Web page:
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- Netflix invited people to ask their questions about working at the company in a LinkedIn thread.
- One person asked about the best and worst things about working at the company.
- A spokesperson for Netflix responded that the answer to both is the same: “the freedom to do whatever you think is necessary to move the business forward.”
- They added that it can be sometimes be tricky to figure out which projects will actually be impactful.
Netflix opened itself up to questions about working at the company in a LinkedIn thread – and people jumped at the opportunity.
At the time of publication, there were more than 1,000 comments on the thread, with questions ranging from “Are Netflix employees allowed to watch Netflix during work hours?” to “What do you look for in an ideal candidate?” Many were curious about what it’s actually like to work at the company.
One commenter asked: “What’s the best thing about working at Netflix? What about the worst?”
Netflix responded that the answer to both is the same thing. The representative wrote:
“The best thing is the freedom to do whatever you think is necessary to move the business forward,” a spokesperson wrote. “The worst thing is that nobody will tell you how to spend your time or what exactly you should be working on (outside of setting larger goals for your role). Determining which projects will truly be impactful is up to you, and sometimes that is really hard.”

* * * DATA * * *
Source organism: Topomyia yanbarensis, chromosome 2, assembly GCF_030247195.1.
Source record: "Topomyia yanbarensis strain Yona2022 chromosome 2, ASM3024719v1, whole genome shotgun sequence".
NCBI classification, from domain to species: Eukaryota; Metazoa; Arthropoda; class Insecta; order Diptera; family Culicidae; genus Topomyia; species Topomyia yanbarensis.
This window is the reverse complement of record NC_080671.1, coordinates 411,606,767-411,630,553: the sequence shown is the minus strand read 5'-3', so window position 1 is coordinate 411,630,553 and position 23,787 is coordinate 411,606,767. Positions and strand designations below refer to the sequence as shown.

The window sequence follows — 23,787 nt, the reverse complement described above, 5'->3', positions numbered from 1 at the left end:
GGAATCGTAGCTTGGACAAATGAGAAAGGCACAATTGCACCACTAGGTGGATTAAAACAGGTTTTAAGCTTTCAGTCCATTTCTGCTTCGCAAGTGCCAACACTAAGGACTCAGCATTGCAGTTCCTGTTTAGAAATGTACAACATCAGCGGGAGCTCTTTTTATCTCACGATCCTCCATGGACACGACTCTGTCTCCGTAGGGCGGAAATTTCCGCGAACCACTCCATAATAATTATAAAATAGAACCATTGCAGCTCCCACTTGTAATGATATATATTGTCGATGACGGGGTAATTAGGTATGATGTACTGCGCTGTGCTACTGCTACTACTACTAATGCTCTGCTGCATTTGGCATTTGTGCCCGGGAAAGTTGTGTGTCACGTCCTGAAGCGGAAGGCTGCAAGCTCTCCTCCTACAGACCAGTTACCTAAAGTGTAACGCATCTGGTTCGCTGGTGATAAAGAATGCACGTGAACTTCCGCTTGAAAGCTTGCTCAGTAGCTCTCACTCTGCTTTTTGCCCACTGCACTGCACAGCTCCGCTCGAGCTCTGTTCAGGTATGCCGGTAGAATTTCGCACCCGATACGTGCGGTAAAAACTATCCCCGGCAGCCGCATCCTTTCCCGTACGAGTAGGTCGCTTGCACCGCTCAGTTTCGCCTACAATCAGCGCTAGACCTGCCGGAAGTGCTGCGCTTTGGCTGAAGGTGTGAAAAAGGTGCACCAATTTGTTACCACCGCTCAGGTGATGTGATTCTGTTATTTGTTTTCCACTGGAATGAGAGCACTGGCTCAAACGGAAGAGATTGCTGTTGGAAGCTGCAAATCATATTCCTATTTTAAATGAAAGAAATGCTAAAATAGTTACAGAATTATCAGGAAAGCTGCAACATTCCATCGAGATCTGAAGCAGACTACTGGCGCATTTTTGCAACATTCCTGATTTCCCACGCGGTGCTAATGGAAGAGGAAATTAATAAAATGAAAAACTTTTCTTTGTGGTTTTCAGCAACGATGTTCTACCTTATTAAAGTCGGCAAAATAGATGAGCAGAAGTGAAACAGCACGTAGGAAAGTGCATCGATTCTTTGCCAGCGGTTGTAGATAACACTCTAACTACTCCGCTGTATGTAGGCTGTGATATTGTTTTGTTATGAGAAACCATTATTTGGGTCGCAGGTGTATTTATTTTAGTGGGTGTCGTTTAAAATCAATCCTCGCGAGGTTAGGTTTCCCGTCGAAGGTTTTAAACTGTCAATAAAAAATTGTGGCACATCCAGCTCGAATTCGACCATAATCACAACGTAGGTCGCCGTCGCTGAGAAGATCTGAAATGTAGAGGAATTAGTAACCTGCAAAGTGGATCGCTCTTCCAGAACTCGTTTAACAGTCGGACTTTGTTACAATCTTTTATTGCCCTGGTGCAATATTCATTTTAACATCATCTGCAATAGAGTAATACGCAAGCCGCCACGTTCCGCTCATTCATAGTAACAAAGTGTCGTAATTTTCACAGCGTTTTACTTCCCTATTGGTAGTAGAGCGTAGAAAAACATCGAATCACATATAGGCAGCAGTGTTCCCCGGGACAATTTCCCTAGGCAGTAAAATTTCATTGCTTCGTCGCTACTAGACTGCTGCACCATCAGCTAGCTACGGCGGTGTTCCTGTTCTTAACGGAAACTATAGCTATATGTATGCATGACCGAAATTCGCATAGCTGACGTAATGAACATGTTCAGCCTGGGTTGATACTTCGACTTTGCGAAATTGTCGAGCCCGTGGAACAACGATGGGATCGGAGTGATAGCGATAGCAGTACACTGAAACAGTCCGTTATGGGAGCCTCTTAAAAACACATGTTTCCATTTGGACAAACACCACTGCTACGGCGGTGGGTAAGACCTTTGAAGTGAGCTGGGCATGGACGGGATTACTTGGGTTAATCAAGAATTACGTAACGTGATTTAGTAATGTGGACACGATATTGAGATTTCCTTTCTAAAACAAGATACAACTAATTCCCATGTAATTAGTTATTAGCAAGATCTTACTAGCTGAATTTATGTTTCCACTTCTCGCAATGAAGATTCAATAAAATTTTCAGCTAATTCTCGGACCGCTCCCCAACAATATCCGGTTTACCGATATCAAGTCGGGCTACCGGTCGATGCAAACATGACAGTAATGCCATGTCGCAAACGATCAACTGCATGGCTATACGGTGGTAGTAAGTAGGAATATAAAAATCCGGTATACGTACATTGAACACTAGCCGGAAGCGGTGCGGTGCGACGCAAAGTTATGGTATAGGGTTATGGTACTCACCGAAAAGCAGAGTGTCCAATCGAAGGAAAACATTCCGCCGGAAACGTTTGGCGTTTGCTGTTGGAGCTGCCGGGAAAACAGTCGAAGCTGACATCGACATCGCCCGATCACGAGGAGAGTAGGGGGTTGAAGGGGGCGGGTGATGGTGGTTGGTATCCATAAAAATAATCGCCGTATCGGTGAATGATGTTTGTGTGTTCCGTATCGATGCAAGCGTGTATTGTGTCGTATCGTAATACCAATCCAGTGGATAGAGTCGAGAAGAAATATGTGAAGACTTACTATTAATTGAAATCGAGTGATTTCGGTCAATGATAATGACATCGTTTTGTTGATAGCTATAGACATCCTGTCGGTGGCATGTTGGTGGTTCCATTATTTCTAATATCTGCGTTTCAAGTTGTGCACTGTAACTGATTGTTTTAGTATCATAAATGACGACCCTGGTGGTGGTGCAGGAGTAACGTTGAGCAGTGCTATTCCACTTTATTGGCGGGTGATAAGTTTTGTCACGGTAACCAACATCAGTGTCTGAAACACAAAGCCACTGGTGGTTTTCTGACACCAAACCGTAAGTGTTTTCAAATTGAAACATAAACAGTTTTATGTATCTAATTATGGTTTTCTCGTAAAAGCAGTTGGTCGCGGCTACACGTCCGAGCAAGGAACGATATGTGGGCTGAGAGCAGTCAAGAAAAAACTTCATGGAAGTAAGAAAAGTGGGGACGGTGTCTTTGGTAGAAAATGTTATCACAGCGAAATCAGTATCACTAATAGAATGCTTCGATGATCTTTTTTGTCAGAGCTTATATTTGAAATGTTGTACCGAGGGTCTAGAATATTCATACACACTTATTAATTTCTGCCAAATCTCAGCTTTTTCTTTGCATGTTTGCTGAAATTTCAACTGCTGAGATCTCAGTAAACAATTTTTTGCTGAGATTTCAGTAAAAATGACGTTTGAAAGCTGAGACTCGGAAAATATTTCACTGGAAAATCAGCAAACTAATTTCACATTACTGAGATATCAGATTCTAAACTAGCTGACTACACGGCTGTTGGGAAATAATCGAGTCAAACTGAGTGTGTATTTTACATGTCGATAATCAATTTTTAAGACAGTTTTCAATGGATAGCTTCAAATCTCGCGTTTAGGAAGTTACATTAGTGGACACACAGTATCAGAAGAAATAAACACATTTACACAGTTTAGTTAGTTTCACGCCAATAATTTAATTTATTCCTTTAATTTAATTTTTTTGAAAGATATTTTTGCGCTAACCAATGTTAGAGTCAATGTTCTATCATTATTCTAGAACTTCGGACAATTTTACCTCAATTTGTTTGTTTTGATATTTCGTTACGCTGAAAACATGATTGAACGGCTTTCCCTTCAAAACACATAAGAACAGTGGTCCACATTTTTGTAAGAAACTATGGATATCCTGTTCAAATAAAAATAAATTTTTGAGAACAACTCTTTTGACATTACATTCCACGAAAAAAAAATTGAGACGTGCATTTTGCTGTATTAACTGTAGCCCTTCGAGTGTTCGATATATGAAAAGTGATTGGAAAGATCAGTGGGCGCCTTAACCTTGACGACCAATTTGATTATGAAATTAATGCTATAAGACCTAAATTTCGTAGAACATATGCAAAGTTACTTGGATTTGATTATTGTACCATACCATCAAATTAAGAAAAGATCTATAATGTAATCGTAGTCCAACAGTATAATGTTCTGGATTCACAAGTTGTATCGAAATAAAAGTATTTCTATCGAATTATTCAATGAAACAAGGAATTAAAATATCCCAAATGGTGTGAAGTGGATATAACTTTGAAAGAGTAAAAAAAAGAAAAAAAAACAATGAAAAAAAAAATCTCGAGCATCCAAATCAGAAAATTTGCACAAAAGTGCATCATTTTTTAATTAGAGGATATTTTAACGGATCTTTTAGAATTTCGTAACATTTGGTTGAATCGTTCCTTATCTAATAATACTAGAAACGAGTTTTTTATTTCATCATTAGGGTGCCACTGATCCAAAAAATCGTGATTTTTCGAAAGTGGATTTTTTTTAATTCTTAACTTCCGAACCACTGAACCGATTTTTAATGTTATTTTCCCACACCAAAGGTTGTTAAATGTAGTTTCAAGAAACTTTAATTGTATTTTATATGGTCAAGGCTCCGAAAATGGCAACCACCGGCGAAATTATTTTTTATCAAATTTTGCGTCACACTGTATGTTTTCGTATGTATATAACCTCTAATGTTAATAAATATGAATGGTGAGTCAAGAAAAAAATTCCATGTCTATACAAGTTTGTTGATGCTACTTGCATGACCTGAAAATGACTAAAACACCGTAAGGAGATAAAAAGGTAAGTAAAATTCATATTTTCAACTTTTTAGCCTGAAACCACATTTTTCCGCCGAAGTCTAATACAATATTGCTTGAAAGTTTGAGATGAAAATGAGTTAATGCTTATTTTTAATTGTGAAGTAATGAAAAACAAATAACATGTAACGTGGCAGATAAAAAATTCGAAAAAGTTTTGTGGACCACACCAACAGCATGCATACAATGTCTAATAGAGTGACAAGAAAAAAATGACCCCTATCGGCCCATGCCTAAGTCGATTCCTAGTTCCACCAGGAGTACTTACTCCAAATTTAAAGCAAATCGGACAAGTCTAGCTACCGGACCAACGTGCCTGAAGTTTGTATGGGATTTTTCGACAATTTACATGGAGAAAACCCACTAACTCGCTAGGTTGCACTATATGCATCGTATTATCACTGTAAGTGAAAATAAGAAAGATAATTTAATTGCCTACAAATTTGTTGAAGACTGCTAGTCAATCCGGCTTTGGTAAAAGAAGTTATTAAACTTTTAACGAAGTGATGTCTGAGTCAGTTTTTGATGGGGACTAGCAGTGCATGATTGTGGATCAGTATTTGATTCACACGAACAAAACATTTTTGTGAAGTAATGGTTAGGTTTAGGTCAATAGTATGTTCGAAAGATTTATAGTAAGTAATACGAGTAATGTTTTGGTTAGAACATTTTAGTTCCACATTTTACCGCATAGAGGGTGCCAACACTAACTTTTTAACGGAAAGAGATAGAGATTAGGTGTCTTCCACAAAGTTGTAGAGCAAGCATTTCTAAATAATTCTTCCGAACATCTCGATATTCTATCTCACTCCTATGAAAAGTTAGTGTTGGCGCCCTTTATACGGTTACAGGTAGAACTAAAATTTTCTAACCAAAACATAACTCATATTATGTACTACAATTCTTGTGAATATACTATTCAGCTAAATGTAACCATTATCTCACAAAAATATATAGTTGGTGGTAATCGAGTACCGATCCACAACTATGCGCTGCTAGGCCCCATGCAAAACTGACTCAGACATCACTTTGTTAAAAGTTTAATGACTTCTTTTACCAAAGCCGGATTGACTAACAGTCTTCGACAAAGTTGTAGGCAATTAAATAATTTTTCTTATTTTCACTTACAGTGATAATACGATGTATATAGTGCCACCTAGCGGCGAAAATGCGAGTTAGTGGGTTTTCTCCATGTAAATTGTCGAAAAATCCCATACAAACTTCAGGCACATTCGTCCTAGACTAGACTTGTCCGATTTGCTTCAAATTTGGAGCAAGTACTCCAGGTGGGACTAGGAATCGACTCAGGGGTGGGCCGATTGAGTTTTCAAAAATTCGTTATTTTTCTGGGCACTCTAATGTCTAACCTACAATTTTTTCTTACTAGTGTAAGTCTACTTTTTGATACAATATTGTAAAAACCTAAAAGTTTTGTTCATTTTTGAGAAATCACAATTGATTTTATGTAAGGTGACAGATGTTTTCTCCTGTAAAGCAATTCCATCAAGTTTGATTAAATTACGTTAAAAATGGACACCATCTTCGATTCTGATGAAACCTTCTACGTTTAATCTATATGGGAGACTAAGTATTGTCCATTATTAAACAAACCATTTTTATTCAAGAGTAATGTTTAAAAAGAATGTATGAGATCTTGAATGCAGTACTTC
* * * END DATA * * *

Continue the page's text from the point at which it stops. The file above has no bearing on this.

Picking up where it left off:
The company is known for having an unusual culture.
Netflix actively encourages its employees to interview at other companies, the company’s former chief talent officer, Patty McCord, told Business Insider. She said this practice helps employees clarify their professional goals, learn how much they’re worth, and realize the grass isn’t always greener on the other side.
At the same time, Netflix has no problem letting go of employees. The company makes it clear it only keeps those who are “highly effective.”
The “culture” section of the company’s website reads: “Succeeding on a dream team is about being effective, not about working hard. Sustained ‘B’ performance, despite an ‘A’ for effort, gets a respectful generous severance package.”